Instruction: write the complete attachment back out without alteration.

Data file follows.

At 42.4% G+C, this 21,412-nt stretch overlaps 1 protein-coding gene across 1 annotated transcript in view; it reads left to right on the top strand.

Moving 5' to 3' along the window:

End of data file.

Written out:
At 42.4% G+C, this 21,412-nt stretch overlaps 1 protein-coding gene across 1 annotated transcript in view; it reads left to right on the top strand.

Moving 5' to 3' along the window: